Breakfast: lean protein. Lunch: lean protein. Want a snack? Sure, here's some lean protein. I grilled the prescribed chicken breast for dinner last night and almost gagged when I tried to eat it. I tossed the meat with lettuce and mixed with roasted eggplant to disguise its lean protein nature, but finally had to throw it out. The South Beach Diet is like Bread and Jam for Frances, but with chicken breasts and reduced-fat cheese. I never feel hungry, but am always slightly queasy.
What I really miss is fruit. Bing cherries with burgundy flesh, crisp and super-cold from the refrigerator. Or a peach. Have not had a peach yet this year. Or some blueberries. Or a Santa Rosa plum. Even a banana.
When I say I find this interesting, I'm not kidding. I think it's fascinating to see what happens when you radically change your diet, if only for a week. You think about everything differently.
In other news, there is no other news. Just lonely toil and dismal diet. Maybe today I'll go see Bruno, read Mark Sanford's love letters, and inspect the bee hives. Then I'll have something to say.
I actually burst into tears once at the prospect of eating only steamed broccoli and chicken breast the rest of my life (I think I was reading Women's Health at the time). I've done that Phase 1 South Beach thing a couple of times. Depressing but effective. Beware the 4pm brain dead/headache thing, it kicked in for me around day four.ReplyDelete
The four saddest words are boneless, skinless chicken breast. How I hate it, and don't even have a bad diet to blame. How people can eat this over and over again, prepared six ways to hell and back, I'll never know. How about salmon or eggs, for god's sake?ReplyDelete
I couldn't do a diet that excluded fruit. It's a sacrilege to live in California and not eat fresh fruit!ReplyDelete
Denise, you are so right - boneless, skinless chicken breasts are the saddest thing on the planet. My ex boyfriend grew up eating them, and would always complain when I served chicken on the bone because it was "so hard to eat." Maybe it's harder, but it actually tastes like chicken!ReplyDelete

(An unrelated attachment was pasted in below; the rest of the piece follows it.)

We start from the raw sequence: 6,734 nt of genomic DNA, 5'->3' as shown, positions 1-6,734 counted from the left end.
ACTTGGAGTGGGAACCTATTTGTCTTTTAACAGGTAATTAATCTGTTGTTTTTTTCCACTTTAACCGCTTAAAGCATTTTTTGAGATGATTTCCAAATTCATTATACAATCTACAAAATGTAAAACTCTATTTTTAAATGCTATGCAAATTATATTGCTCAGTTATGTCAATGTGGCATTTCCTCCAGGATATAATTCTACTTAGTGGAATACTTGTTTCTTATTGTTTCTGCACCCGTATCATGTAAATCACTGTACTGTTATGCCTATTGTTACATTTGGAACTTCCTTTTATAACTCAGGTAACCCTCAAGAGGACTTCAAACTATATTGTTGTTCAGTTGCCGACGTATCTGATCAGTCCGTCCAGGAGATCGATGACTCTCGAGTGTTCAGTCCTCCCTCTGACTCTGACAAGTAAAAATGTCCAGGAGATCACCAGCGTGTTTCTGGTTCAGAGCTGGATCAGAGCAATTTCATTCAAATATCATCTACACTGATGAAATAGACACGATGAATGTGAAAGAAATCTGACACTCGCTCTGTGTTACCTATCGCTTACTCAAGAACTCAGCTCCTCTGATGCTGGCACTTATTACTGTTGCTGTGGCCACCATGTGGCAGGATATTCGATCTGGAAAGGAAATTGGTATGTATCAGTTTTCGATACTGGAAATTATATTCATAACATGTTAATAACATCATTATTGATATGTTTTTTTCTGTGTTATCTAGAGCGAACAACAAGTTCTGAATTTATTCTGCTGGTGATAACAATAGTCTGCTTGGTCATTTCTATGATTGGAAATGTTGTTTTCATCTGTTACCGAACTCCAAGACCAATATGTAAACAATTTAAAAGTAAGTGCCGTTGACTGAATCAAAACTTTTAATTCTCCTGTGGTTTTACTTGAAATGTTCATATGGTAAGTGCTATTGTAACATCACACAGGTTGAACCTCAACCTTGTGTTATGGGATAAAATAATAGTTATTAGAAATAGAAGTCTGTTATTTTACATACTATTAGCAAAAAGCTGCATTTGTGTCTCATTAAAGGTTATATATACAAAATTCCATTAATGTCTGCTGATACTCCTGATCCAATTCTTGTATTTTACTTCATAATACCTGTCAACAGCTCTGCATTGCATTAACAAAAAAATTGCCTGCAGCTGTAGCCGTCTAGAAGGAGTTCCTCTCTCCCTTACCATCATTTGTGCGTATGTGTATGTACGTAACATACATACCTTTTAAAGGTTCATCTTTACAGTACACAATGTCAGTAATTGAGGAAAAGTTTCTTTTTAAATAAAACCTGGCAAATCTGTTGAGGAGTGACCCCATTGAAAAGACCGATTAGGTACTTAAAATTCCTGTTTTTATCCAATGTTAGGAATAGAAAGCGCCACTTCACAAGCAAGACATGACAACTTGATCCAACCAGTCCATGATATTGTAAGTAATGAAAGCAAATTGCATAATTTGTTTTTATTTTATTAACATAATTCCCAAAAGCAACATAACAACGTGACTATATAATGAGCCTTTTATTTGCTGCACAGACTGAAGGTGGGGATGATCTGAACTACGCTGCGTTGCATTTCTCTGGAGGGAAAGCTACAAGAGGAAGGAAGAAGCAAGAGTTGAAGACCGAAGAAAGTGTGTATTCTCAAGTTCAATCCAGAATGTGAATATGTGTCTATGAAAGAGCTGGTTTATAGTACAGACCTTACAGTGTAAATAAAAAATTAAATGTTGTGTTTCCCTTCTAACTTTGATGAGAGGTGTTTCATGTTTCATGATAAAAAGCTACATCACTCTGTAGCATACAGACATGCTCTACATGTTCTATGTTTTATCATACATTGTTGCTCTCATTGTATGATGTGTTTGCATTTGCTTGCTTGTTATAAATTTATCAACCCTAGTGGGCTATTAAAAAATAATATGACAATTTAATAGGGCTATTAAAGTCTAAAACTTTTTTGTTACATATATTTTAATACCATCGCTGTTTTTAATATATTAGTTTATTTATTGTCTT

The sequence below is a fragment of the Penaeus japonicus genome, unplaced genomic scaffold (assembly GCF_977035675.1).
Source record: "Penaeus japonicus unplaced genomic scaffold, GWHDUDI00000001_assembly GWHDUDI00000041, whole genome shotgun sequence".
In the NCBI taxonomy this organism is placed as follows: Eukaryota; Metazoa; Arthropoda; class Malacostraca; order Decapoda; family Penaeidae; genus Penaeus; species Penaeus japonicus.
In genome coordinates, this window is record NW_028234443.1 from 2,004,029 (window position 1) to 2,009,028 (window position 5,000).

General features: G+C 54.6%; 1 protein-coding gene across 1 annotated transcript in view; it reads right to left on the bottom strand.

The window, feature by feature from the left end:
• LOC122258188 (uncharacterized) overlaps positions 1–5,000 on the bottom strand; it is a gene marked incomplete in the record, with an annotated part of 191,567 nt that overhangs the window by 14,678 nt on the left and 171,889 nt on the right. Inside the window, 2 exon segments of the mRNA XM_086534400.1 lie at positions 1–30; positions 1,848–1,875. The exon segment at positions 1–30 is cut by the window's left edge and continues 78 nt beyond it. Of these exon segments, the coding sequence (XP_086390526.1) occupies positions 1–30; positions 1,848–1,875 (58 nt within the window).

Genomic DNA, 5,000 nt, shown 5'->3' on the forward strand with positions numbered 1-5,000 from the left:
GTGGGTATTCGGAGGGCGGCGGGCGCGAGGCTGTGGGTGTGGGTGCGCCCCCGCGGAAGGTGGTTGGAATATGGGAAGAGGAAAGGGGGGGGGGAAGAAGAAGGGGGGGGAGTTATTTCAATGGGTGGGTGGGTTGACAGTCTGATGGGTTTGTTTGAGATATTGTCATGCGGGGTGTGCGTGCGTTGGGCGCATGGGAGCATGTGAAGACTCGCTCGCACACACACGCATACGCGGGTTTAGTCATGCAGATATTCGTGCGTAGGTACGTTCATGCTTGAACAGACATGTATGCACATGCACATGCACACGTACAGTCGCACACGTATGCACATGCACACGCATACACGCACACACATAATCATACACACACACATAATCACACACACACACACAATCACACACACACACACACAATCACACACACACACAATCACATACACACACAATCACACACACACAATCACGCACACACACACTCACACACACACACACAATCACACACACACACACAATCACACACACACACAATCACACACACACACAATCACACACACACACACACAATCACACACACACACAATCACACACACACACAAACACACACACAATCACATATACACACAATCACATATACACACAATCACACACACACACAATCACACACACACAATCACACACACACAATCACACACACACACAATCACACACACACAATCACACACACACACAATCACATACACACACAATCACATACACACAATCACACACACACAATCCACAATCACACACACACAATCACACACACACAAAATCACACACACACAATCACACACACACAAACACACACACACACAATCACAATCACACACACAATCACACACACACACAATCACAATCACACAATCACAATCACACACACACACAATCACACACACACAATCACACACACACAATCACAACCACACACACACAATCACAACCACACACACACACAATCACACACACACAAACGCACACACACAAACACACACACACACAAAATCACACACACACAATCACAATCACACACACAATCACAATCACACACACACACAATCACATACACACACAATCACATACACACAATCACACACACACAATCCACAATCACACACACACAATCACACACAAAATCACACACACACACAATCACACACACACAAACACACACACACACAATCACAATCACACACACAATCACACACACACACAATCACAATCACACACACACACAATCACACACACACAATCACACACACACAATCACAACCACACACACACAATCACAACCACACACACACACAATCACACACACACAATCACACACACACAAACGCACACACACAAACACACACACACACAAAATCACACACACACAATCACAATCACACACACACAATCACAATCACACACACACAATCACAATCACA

It is a difficult time of year to not eat fruit. There's so much good stuff out in the markets now. But you're right - changing you eating habits for a week can be really eye opening, and refreshing. And at the very least, you'll really appreciate fruit when you can eat it again.
I found it confusing that SB recommends lean meat like that b/c the low fat component had no basis in its theory of nutrition which is quite similar to Atkins (i.e. lower simple carbs) I generally ignored the low fat component of the diet. it worked well for meReplyDelete
this certainly is a far cry from the days when you were reviewing "Fat" and "Milk".ReplyDelete
who has kidnapped the tipsy we love?
and does the world really need that much less of tipsy?
I am with all of you on the lack of fruit thing. I have 2 cherries trees in my backyard and have been picking, pitting, canning, and freezing for 2 weeks now. Not one of those sweet, juicy and ripe bing cherries have crossed my lips. How dismal.ReplyDelete
gaylec, that breaks my heart. I hope you'll be out of the "strict" phase in time to eat some cherries. Really, this diet should be done in January when there's nothing to miss but tangerines.ReplyDelete
How can you not love boneless, skinless chicken breast. I use them all the time. My favorite is to pound them thin and roll up with boursin cheese and spinach. sear on all sides and finish in the oven -YUM. Its all in how you approach them and get creative!ReplyDelete
Margaret -- I love chicken breasts when they're doctored up, but in the so-called "strict phase" of South Beach you are supposed to grill or bake them with very little adornment. I have not found them delightful. Also, the more lean protein you eat the more repulsed you become by lean protein in all its guises. Including, shockingly to me, sashimi.ReplyDelete